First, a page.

A young Englishman accused of king-hitting Australia's rugby sevens captain in Sydney's east says he was "in good spirits" before a bout of aggressive name-calling began and he "lashed out" in reply, a court has heard.
Sam Oliver, 23, has pleaded not guilty to assault occasioning actual bodily harm and reckless grievous bodily harm against rugby veteran James Stannard, 35, outside a Coogee kebab shop in the early hours of March 30.
It is not in dispute he punched the then-national skipper but Oliver testified on Tuesday it was "for self protection" after Stannard allegedly threw the first blow into his left eye.
CCTV footage shows the pair separately leaving Coogee Bay Hotel after security staff evicted patrons at 3am.
Prosecutor Burton Ko argues "there was only one hit" and Oliver's injuries were sustained when he was tackled into a car by current captain Lewis Holland, who had been out with Stannard, as he tried to run from the scene.
The players were farewelling then-coach Andrew Friend, who helped to detain the alleged assailant.
In Downing Centre Local Court, Oliver said he was "in good spirits" and waiting for his housemate to get food from the kebab shop when Stannard - "a man I didn't know" - separated from his own group and approached.
The prosecutor asked: "What did he (Stannard) say?"
Oliver replied: "Here's another Pommy c***."
"I was just taken back. He wasn't a friend or anyone I knew. I didn't know how he knew I was Pommy," he said.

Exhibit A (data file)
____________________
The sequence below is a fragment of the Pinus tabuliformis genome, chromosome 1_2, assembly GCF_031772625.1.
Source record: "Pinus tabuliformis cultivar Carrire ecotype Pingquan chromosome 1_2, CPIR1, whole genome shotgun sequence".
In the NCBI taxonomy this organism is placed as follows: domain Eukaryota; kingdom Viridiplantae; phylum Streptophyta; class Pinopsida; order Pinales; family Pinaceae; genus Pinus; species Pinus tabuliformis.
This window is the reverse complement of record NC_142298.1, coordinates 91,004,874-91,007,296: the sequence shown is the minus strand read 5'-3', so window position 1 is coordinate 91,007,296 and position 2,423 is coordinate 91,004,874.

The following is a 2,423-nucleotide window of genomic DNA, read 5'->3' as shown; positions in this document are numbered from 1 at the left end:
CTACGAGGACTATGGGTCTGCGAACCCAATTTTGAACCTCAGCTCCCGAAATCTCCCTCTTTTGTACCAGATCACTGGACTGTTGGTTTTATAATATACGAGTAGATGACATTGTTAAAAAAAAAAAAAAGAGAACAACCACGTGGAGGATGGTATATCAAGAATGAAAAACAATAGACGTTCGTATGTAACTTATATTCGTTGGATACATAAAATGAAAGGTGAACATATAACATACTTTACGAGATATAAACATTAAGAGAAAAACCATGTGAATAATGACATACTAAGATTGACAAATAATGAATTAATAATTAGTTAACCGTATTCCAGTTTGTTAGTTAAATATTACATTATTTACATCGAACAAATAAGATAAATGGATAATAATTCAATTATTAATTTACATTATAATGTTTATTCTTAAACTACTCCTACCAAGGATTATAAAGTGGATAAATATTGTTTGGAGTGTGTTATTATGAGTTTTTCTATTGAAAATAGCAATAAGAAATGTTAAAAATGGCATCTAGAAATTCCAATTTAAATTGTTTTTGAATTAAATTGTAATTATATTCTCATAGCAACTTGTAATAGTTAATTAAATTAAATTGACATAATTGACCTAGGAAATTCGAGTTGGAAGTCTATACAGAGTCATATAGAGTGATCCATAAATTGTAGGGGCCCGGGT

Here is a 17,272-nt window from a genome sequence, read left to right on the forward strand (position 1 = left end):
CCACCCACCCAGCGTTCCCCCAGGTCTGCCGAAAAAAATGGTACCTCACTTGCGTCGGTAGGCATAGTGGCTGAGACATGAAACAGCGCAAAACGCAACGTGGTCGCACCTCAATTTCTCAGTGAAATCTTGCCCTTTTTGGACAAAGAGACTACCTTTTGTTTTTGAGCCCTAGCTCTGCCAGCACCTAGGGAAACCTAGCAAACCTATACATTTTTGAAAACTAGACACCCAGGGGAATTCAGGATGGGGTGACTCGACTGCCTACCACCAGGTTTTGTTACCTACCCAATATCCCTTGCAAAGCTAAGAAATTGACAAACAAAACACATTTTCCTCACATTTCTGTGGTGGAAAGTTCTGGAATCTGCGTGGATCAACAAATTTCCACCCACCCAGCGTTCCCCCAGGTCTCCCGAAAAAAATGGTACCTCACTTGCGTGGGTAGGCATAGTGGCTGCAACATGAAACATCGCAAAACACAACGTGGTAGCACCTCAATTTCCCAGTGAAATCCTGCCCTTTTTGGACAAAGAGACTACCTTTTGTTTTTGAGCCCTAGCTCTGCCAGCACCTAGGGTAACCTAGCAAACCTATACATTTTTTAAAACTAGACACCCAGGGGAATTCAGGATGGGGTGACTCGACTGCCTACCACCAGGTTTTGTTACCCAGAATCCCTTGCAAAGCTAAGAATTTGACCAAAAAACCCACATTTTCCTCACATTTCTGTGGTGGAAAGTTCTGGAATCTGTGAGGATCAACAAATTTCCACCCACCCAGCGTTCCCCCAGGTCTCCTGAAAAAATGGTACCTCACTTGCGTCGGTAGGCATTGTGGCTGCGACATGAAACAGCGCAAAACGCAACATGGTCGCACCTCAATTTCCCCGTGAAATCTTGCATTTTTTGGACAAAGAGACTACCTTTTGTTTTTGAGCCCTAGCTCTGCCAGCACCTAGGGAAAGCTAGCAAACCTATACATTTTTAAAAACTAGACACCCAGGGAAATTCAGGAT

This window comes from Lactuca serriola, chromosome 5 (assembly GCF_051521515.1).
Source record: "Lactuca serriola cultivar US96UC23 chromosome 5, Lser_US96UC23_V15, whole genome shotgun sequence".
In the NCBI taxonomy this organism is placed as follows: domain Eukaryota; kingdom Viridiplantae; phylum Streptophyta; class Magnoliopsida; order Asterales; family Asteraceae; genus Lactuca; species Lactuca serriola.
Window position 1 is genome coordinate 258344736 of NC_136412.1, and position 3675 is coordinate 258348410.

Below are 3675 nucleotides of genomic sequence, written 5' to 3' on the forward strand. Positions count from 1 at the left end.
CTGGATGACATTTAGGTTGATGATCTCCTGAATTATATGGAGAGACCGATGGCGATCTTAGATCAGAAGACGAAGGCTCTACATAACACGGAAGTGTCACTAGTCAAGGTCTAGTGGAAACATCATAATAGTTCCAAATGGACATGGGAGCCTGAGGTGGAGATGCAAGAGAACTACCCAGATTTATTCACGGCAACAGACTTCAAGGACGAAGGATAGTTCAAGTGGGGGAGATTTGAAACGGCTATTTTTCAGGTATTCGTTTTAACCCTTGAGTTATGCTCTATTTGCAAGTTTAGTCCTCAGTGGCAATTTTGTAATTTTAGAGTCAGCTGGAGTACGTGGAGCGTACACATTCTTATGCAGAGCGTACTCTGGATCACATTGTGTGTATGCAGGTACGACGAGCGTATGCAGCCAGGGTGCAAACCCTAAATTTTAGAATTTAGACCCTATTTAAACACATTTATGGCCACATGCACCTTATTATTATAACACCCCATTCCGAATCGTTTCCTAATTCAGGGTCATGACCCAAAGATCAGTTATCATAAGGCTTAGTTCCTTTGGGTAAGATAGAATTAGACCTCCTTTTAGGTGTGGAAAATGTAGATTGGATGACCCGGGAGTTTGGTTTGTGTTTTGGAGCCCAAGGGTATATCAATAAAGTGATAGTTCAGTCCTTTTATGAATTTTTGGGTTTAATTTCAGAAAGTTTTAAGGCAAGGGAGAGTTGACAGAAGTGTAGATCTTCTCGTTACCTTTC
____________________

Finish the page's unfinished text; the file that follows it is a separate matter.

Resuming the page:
"I remember I said something along the lines of 'You're all Pommies down the line' just to give it a bit back."
Oliver said Stannard was "getting aggressive, puffing his chest out" before it escalated beyond name-calling.
"His whole body language changed and I was hit," he said, admitting he'd had eight to 10 pints when he "lashed out in retaliation".
"I must have just instinctively tried to protect myself."
Medical records referred to in court show Stannard was also intoxicated with a blood alcohol reading of 0.23.
The court was played video taken from a police body-worn camera on Constable Maria Gregory, who interviewed the British national shortly after the alleged Good Friday assault.
In the footage, Oliver says he got into an argument about "Pommies in general" and "it got a bit nasty".
"He hit me before I hit him ... look at my eye. I hit him back and then I ran away," the then-22-year-old says.
The machine worker, supported by his father in court, is on a working holiday visa until September 21.
Stannard missed the 2018 Commonwealth Games in April due to his head injuries and later retired.
Holland told the hearing on Monday he "heard a bone-crushing sound" when his teammate was struck and fell.
Magistrate Richard Funston is expected to deliver his judgment on Wednesday.
Australian Associated Press